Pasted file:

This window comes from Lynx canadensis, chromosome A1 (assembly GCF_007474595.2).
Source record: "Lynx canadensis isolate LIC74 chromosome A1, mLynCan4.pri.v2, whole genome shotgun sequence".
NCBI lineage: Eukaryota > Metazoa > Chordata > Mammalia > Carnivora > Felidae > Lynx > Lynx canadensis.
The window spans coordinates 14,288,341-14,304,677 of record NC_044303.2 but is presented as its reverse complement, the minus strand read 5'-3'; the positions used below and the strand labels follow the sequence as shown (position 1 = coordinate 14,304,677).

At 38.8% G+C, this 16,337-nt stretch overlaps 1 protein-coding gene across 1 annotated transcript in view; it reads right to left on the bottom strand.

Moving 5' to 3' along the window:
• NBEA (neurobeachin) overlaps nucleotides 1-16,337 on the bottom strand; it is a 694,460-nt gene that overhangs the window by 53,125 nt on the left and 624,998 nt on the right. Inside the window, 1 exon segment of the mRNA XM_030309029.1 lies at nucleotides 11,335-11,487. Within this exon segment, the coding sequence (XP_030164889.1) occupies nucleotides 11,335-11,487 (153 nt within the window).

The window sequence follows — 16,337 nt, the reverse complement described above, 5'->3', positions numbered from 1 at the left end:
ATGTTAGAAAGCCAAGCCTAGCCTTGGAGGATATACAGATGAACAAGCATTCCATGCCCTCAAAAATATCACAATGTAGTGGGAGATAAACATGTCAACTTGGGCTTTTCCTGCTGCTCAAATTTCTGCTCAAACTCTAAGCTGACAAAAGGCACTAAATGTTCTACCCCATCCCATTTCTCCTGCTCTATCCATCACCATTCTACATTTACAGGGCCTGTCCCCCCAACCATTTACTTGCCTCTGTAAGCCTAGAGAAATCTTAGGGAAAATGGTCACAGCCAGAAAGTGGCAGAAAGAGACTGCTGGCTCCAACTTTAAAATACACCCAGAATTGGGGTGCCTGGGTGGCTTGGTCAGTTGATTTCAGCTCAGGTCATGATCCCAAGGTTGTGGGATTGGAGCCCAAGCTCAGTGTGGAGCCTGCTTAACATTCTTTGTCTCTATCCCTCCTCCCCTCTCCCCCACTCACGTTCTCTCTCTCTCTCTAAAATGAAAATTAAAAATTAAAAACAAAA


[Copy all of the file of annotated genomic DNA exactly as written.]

This window comes from Lynx canadensis, chromosome A1 (assembly GCF_007474595.2).
Source record: "Lynx canadensis isolate LIC74 chromosome A1, mLynCan4.pri.v2, whole genome shotgun sequence".
NCBI lineage: Eukaryota > Metazoa > Chordata > Mammalia > Carnivora > Felidae > Lynx > Lynx canadensis.
The window spans coordinates 14,288,341-14,304,677 of record NC_044303.2 but is presented as its reverse complement, the minus strand read 5'-3'; the positions used below and the strand labels follow the sequence as shown (position 1 = coordinate 14,304,677).

At 38.8% G+C, this 16,337-nt stretch overlaps 1 protein-coding gene across 1 annotated transcript in view; it reads right to left on the bottom strand.

Moving 5' to 3' along the window:
• NBEA (neurobeachin) overlaps nucleotides 1-16,337 on the bottom strand; it is a 694,460-nt gene that overhangs the window by 53,125 nt on the left and 624,998 nt on the right. Inside the window, 1 exon segment of the mRNA XM_030309029.1 lies at nucleotides 11,335-11,487. Within this exon segment, the coding sequence (XP_030164889.1) occupies nucleotides 11,335-11,487 (153 nt within the window).

The window sequence follows — 16,337 nt, the reverse complement described above, 5'->3', positions numbered from 1 at the left end:
ATGTTAGAAAGCCAAGCCTAGCCTTGGAGGATATACAGATGAACAAGCATTCCATGCCCTCAAAAATATCACAATGTAGTGGGAGATAAACATGTCAACTTGGGCTTTTCCTGCTGCTCAAATTTCTGCTCAAACTCTAAGCTGACAAAAGGCACTAAATGTTCTACCCCATCCCATTTCTCCTGCTCTATCCATCACCATTCTACATTTACAGGGCCTGTCCCCCCAACCATTTACTTGCCTCTGTAAGCCTAGAGAAATCTTAGGGAAAATGGTCACAGCCAGAAAGTGGCAGAAAGAGACTGCTGGCTCCAACTTTAAAATACACCCAGAATTGGGGTGCCTGGGTGGCTTGGTCAGTTGATTTCAGCTCAGGTCATGATCCCAAGGTTGTGGGATTGGAGCCCAAGCTCAGTGTGGAGCCTGCTTAACATTCTTTGTCTCTATCCCTCCTCCCCTCTCCCCCACTCACGTTCTCTCTCTCTCTCTAAAATGAAAATTAAAAATTAAAAACAAAA